Buddhist religion prohibits alcohol. But many people drink. They drink very little. Russians would die of laugh seeing as Thai drink alcohol. Thai produce only whisky. All other drinks are imported and consequently are very expensive. Here alcohol is sold twice a day, from 11 to 2 and from 6 to 8 o'clock.

Whisky is served in a huge glass filled with ice. At one of parties I was asked if I like to drink a whisky. I agreed. I received a big glass filled with ice and something colored smelling whisky. I remembered a scary story. It was in Romania, short time after I came there. My husband and I went to a New Year party. I was served a big glass of cola containing some alcohol. Only later I found out that cola was half and half with vodka. I drank all glass. After a short while I felt drunk, sick and duped. I decided that I am a very unhappy person. I locked in the bathroom and started to weep. I continued until I wept out all liquids, alcohol included, off my body. When I came back in the room with swelled face and red eyes, the New Year was a couple of hours old. I would not like to repeat such an experience once again. So I asked the host how much whisky is in my big glass. I was assured that my glass contain only one or two spoons of whisky. The remainder was a fruit juice. It was true. I have seen a number of times how “whisky”was prepared and it really has a minute amount of whisky.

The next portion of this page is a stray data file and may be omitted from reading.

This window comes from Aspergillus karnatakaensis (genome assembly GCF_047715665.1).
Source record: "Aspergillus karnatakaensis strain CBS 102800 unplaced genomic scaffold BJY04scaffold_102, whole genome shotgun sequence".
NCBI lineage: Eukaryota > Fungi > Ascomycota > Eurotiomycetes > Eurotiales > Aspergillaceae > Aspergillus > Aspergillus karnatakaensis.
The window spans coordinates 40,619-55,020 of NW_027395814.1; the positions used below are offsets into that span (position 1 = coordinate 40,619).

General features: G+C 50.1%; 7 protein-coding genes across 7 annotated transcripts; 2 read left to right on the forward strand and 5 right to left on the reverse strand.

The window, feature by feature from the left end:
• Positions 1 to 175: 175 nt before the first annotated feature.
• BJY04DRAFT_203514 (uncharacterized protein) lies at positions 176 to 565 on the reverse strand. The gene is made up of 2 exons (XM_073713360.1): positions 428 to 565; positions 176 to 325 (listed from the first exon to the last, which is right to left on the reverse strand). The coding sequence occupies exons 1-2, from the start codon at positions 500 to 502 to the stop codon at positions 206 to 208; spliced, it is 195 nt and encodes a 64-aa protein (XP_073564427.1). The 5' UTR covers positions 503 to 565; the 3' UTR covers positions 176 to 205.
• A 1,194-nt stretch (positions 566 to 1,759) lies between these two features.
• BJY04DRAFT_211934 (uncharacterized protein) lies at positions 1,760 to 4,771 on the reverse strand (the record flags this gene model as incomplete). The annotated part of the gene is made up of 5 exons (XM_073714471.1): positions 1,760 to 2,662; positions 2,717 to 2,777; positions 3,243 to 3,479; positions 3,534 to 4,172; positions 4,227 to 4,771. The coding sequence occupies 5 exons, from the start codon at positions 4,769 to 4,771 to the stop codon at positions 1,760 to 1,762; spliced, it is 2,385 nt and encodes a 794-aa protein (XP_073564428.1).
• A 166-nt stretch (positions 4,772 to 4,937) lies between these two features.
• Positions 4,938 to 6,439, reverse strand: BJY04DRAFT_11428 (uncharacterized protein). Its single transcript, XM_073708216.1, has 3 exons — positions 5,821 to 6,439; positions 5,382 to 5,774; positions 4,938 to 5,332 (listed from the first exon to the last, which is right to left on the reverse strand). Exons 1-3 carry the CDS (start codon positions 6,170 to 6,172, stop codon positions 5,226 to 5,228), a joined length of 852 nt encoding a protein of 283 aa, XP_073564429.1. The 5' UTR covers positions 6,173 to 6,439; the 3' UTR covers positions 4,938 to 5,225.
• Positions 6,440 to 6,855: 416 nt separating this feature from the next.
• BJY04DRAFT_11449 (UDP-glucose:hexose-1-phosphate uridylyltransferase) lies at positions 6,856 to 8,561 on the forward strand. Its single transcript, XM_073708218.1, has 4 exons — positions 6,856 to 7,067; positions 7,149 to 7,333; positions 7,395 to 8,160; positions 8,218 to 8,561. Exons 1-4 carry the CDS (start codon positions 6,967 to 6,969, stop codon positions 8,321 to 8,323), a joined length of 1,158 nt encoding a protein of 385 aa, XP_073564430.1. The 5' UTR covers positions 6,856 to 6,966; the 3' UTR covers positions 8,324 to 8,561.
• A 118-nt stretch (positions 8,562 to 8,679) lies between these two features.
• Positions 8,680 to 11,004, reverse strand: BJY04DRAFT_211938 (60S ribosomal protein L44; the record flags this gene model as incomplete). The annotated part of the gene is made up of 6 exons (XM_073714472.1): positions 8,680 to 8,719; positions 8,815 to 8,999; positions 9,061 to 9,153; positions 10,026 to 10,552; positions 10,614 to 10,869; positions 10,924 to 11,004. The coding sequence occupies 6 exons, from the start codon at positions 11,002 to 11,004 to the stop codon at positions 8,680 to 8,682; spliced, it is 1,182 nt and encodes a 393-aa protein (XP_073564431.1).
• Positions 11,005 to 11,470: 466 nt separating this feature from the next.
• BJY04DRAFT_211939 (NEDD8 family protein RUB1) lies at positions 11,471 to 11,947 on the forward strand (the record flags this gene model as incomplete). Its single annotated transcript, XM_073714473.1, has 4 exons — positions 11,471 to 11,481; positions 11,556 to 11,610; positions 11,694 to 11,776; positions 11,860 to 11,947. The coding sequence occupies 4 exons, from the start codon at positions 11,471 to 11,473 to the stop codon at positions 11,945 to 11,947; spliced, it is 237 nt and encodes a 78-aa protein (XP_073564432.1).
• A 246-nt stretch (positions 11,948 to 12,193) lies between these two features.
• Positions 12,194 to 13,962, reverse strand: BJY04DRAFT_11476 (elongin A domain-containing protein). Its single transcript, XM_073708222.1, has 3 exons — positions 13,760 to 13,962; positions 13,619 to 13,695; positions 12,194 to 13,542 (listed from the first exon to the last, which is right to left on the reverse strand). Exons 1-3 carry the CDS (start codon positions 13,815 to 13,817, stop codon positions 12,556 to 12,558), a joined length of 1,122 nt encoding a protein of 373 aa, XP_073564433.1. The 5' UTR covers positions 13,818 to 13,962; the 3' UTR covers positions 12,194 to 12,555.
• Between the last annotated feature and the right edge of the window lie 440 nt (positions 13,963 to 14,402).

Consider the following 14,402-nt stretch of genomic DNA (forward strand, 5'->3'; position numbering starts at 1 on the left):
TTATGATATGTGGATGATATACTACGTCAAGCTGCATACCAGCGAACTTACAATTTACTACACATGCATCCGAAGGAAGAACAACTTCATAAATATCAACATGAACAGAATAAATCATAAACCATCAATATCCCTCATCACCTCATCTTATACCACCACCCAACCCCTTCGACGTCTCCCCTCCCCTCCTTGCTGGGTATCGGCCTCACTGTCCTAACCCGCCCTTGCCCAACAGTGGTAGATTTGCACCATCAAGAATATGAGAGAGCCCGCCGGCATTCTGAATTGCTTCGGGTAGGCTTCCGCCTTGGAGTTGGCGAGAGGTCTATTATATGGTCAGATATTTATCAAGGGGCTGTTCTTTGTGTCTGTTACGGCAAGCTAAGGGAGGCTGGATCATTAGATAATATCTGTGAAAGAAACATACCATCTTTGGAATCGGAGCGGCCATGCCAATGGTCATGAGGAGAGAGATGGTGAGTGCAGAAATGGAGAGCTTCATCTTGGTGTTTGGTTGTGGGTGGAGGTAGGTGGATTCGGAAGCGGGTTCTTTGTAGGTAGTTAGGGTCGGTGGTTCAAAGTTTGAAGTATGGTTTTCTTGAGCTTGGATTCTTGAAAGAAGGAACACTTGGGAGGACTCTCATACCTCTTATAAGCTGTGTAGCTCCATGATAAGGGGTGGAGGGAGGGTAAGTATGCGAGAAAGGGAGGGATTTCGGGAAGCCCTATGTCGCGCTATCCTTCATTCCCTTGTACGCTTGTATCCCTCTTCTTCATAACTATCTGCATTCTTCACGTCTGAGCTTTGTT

Beer is a most popular drink. Beer is poured in a glass filled with ice. So one 0.5 liter bottle of beer is enough for four people.

Vine is very expensive and of poor quality. The grapes do not grow in Thailand. The vine is brought from Australia, California or France. The duty is very high. Many go to Burma (60 km from Chiang Rai) to buy alcohol. There it is much better and at least twice less expensive, because the duty is small.

All alcohol that 15 Thai drink at a party would not be enough for one Russian average guy, not speaking of a real Russian drunkard.